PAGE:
• New bill would make it easier for Virginia to use electric chair for executions
• At least two states have ruled that the electric chair is unconstitutional as a default execution method
• Bill still needs signature from Gov. Terry McAuliffe
Virginia lawmakers have approved a bill that would mandate the electric chair for executions if lethal injection drugs are unavailable.
The proposal on Monday passed the Virginia Senate 22-17; it easily cleared the House of Delegates in February.
Under HB815, capital inmates can still choose between lethal injection or the electric chair 15 days before their execution. While the method defaults to lethal injection if no choice is made, the new bill makes electrocution the default should the drugs become unavailable.
The bill makes it easier for Virginia to kill someone by electric chair because there's no requirement for the Department of Corrections to go to any length to overcome challenges to performing a lethal injection, said state Sen. Scott Surovell (D), who opposed the bill.
"If the DOC certifies that they’re unable to perform the execution for any reason with lethal injection, then the electric chair can be used," Surovell said by phone shortly after Monday's vote. "It could be for literally any reason -- they don’t have drugs, they can’t find someone to do it."
Surovell said while he found the bill to be unnecessary, if passed, it actually puts Virginia's entire death penalty structure in jeopardy.
In the last 20 years, the Supreme Courts in states like Nebraska and Georgia have ruled the electric chair an unconstitutional method of execution, while eight states have retained it only as an alternative option to be elected by the condemned, according to the Death Penalty Information Center.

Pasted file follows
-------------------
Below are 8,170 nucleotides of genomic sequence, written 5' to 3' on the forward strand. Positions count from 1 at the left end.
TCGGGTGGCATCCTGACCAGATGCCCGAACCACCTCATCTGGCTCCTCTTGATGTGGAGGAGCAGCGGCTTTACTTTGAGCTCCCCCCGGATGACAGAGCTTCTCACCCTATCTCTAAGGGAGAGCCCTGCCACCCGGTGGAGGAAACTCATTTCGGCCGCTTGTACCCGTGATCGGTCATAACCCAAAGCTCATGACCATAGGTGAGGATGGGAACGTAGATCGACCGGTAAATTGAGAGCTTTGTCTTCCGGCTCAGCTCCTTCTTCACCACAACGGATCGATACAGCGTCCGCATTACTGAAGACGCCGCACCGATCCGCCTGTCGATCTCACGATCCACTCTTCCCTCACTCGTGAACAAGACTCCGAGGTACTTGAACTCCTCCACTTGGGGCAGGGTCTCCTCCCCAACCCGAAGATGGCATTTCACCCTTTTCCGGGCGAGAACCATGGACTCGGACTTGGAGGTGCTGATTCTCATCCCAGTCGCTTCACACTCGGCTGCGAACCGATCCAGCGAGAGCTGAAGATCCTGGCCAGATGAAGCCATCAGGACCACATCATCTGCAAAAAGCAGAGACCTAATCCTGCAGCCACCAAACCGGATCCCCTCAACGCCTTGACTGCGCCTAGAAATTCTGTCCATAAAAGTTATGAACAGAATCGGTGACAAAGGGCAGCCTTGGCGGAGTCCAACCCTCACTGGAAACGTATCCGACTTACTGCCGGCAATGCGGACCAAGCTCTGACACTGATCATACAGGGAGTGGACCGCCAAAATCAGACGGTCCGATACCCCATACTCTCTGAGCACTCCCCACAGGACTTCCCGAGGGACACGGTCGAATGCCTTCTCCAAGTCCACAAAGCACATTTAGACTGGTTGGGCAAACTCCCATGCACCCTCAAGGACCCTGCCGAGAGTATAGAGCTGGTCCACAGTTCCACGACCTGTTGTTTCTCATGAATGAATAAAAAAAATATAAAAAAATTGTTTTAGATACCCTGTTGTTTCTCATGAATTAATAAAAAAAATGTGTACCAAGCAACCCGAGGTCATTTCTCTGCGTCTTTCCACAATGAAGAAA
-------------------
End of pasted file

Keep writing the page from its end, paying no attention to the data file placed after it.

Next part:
"Every court that has looked at [the electric chair] in the past 20 years said, 'We don’t do this anymore,'" Surovell said of the evolving standards of what's considered cruel and unusual punishment.
"I think the [U.S.] Supreme Court will get rid of the electric chair now that we’ve teed it up for them,” Surovell said, noting that he warned his colleagues in favor of HB815: "If you vote yes on this, you’re hastening the end of the death penalty."
Lethal injection is the primary method in all 31 states that still have the death penalty, but an ongoing shortage of drugs has frustrated states' efforts to legally carry out executions.
Convicted murderer Ricky Javon Gray was scheduled for execution March 16, but received a stay while the U.S. Supreme Court considers hearing his case.
The Virginia Department of Corrections said in January it did not have enough of a crucial drug used in the state's lethal injection protocol to carry out Gray's execution.
We have more transparency buying furniture than we do taking a life in this state. State Sen. Scott Surovell
Drugs used in both single-drug and three-drug lethal injection protocols have become increasingly hard to find in the wake of European manufacturers banning the drug's use for executions and domestic producers pulling their drugs from the market.
States like Texas have turned to compounding pharmacies -- whose identities and standards remain shrouded in secrecy, per state laws -- to obtain lethal injection drugs. Others, like Nebraska, have even attempted to illegally import drugs from India.
Virginia lawmakers have been fighting to keep even basic information about its execution process a secret.
“We have more transparency buying furniture than we do taking a life in this state,” Surovell said, adding HB815 felt like it was "legislation pushed through by some secret society."
Surovell said the DOC did not come to speak to either the House or Senate committees as the proposal developed.
The legislation now heads to Gov. Terry McAuliffe (D) for signature. The governor's office did not immediately respond to questions on whether he would sign the bill into law.
McAuliffe, who has said he personally opposes the death penalty, is among just three sitting Democratic governors to allow an execution on their watch.